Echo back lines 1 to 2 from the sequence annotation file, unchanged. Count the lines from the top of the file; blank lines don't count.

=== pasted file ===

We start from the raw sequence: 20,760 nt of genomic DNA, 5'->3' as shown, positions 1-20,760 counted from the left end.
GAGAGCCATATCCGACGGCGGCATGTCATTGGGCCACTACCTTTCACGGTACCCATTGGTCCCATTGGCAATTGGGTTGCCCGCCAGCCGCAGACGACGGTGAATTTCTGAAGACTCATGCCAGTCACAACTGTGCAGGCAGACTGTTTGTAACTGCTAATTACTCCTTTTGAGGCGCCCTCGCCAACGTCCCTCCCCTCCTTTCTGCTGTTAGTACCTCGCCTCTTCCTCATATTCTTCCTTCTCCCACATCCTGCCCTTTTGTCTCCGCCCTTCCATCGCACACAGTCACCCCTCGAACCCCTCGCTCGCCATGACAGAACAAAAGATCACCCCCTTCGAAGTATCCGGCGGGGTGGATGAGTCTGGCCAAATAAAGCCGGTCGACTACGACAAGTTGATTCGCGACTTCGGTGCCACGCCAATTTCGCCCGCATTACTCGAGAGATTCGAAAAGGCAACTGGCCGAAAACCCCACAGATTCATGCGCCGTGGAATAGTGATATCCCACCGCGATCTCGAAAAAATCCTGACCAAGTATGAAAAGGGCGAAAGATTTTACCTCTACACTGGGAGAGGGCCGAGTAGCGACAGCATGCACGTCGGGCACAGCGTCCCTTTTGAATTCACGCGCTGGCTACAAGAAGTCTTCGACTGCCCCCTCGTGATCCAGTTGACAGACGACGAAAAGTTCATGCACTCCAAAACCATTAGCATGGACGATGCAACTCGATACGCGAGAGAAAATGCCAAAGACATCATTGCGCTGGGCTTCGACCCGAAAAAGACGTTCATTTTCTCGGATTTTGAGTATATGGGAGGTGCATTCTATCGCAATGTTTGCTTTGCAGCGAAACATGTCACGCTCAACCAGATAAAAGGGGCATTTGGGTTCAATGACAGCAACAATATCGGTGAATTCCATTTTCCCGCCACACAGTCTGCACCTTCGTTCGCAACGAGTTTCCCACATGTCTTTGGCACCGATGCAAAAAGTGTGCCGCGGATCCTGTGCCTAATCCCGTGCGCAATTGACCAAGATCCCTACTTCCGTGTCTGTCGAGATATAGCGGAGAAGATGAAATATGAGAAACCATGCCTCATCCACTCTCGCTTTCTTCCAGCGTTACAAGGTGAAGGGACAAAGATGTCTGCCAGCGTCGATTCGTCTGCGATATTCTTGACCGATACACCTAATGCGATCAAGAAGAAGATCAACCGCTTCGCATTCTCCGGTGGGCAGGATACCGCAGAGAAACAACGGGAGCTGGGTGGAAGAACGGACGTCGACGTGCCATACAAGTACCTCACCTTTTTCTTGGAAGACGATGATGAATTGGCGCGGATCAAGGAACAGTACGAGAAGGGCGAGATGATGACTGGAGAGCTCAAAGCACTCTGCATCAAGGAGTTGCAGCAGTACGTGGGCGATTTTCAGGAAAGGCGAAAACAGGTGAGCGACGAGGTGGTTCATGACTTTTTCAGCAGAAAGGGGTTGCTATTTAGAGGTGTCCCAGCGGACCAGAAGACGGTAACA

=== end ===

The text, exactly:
We start from the raw sequence: 20,760 nt of genomic DNA, 5'->3' as shown, positions 1-20,760 counted from the left end.
GAGAGCCATATCCGACGGCGGCATGTCATTGGGCCACTACCTTTCACGGTACCCATTGGTCCCATTGGCAATTGGGTTGCCCGCCAGCCGCAGACGACGGTGAATTTCTGAAGACTCATGCCAGTCACAACTGTGCAGGCAGACTGTTTGTAACTGCTAATTACTCCTTTTGAGGCGCCCTCGCCAACGTCCCTCCCCTCCTTTCTGCTGTTAGTACCTCGCCTCTTCCTCATATTCTTCCTTCTCCCACATCCTGCCCTTTTGTCTCCGCCCTTCCATCGCACACAGTCACCCCTCGAACCCCTCGCTCGCCATGACAGAACAAAAGATCACCCCCTTCGAAGTATCCGGCGGGGTGGATGAGTCTGGCCAAATAAAGCCGGTCGACTACGACAAGTTGATTCGCGACTTCGGTGCCACGCCAATTTCGCCCGCATTACTCGAGAGATTCGAAAAGGCAACTGGCCGAAAACCCCACAGATTCATGCGCCGTGGAATAGTGATATCCCACCGCGATCTCGAAAAAATCCTGACCAAGTATGAAAAGGGCGAAAGATTTTACCTCTACACTGGGAGAGGGCCGAGTAGCGACAGCATGCACGTCGGGCACAGCGTCCCTTTTGAATTCACGCGCTGGCTACAAGAAGTCTTCGACTGCCCCCTCGTGATCCAGTTGACAGACGACGAAAAGTTCATGCACTCCAAAACCATTAGCATGGACGATGCAACTCGATACGCGAGAGAAAATGCCAAAGACATCATTGCGCTGGGCTTCGACCCGAAAAAGACGTTCATTTTCTCGGATTTTGAGTATATGGGAGGTGCATTCTATCGCAATGTTTGCTTTGCAGCGAAACATGTCACGCTCAACCAGATAAAAGGGGCATTTGGGTTCAATGACAGCAACAATATCGGTGAATTCCATTTTCCCGCCACACAGTCTGCACCTTCGTTCGCAACGAGTTTCCCACATGTCTTTGGCACCGATGCAAAAAGTGTGCCGCGGATCCTGTGCCTAATCCCGTGCGCAATTGACCAAGATCCCTACTTCCGTGTCTGTCGAGATATAGCGGAGAAGATGAAATATGAGAAACCATGCCTCATCCACTCTCGCTTTCTTCCAGCGTTACAAGGTGAAGGGACAAAGATGTCTGCCAGCGTCGATTCGTCTGCGATATTCTTGACCGATACACCTAATGCGATCAAGAAGAAGATCAACCGCTTCGCATTCTCCGGTGGGCAGGATACCGCAGAGAAACAACGGGAGCTGGGTGGAAGAACGGACGTCGACGTGCCATACAAGTACCTCACCTTTTTCTTGGAAGACGATGATGAATTGGCGCGGATCAAGGAACAGTACGAGAAGGGCGAGATGATGACTGGAGAGCTCAAAGCACTCTGCATCAAGGAGTTGCAGCAGTACGTGGGCGATTTTCAGGAAAGGCGAAAACAGGTGAGCGACGAGGTGGTTCATGACTTTTTCAGCAGAAAGGGGTTGCTATTTAGAGGTGTCCCAGCGGACCAGAAGACGGTAACA